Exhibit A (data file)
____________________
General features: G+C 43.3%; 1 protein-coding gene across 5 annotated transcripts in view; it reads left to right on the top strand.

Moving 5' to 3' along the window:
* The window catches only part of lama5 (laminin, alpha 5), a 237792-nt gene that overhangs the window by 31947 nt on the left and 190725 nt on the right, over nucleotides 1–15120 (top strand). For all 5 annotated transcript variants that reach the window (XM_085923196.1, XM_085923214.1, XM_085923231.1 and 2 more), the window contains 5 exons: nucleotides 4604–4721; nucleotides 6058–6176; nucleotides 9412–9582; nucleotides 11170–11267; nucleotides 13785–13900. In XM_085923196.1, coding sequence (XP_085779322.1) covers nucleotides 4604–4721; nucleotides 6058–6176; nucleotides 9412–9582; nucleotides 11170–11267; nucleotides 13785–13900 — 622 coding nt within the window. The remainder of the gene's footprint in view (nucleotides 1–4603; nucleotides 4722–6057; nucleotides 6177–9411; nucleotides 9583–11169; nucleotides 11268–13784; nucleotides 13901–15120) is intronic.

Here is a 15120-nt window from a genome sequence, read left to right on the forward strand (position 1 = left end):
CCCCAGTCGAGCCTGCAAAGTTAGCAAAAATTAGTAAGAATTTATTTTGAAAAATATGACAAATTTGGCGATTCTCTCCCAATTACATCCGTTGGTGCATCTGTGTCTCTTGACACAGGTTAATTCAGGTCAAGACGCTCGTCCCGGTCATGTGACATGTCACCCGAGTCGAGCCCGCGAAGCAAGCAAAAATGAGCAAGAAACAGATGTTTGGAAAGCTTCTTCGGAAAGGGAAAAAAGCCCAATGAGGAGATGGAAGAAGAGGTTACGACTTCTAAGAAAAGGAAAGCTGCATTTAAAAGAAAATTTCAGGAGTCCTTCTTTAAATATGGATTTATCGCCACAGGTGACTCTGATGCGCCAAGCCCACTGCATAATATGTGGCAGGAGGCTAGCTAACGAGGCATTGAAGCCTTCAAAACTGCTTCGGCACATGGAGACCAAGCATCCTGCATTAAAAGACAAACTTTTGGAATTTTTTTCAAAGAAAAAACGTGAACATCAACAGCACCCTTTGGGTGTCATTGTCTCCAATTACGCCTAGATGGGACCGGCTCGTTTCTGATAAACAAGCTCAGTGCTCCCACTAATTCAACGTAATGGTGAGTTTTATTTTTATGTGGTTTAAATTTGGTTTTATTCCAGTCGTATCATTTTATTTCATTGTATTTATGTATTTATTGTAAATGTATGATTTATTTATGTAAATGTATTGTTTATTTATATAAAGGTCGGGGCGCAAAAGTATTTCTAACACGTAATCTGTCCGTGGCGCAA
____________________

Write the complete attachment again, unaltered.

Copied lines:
General features: G+C 43.3%; 1 protein-coding gene across 5 annotated transcripts in view; it reads left to right on the top strand.

Moving 5' to 3' along the window:
* The window catches only part of lama5 (laminin, alpha 5), a 237792-nt gene that overhangs the window by 31947 nt on the left and 190725 nt on the right, over nucleotides 1–15120 (top strand). For all 5 annotated transcript variants that reach the window (XM_085923196.1, XM_085923214.1, XM_085923231.1 and 2 more), the window contains 5 exons: nucleotides 4604–4721; nucleotides 6058–6176; nucleotides 9412–9582; nucleotides 11170–11267; nucleotides 13785–13900. In XM_085923196.1, coding sequence (XP_085779322.1) covers nucleotides 4604–4721; nucleotides 6058–6176; nucleotides 9412–9582; nucleotides 11170–11267; nucleotides 13785–13900 — 622 coding nt within the window. The remainder of the gene's footprint in view (nucleotides 1–4603; nucleotides 4722–6057; nucleotides 6177–9411; nucleotides 9583–11169; nucleotides 11268–13784; nucleotides 13901–15120) is intronic.

Here is a 15120-nt window from a genome sequence, read left to right on the forward strand (position 1 = left end):
CCCCAGTCGAGCCTGCAAAGTTAGCAAAAATTAGTAAGAATTTATTTTGAAAAATATGACAAATTTGGCGATTCTCTCCCAATTACATCCGTTGGTGCATCTGTGTCTCTTGACACAGGTTAATTCAGGTCAAGACGCTCGTCCCGGTCATGTGACATGTCACCCGAGTCGAGCCCGCGAAGCAAGCAAAAATGAGCAAGAAACAGATGTTTGGAAAGCTTCTTCGGAAAGGGAAAAAAGCCCAATGAGGAGATGGAAGAAGAGGTTACGACTTCTAAGAAAAGGAAAGCTGCATTTAAAAGAAAATTTCAGGAGTCCTTCTTTAAATATGGATTTATCGCCACAGGTGACTCTGATGCGCCAAGCCCACTGCATAATATGTGGCAGGAGGCTAGCTAACGAGGCATTGAAGCCTTCAAAACTGCTTCGGCACATGGAGACCAAGCATCCTGCATTAAAAGACAAACTTTTGGAATTTTTTTCAAAGAAAAAACGTGAACATCAACAGCACCCTTTGGGTGTCATTGTCTCCAATTACGCCTAGATGGGACCGGCTCGTTTCTGATAAACAAGCTCAGTGCTCCCACTAATTCAACGTAATGGTGAGTTTTATTTTTATGTGGTTTAAATTTGGTTTTATTCCAGTCGTATCATTTTATTTCATTGTATTTATGTATTTATTGTAAATGTATGATTTATTTATGTAAATGTATTGTTTATTTATATAAAGGTCGGGGCGCAAAAGTATTTCTAACACGTAATCTGTCCGTGGCGCAA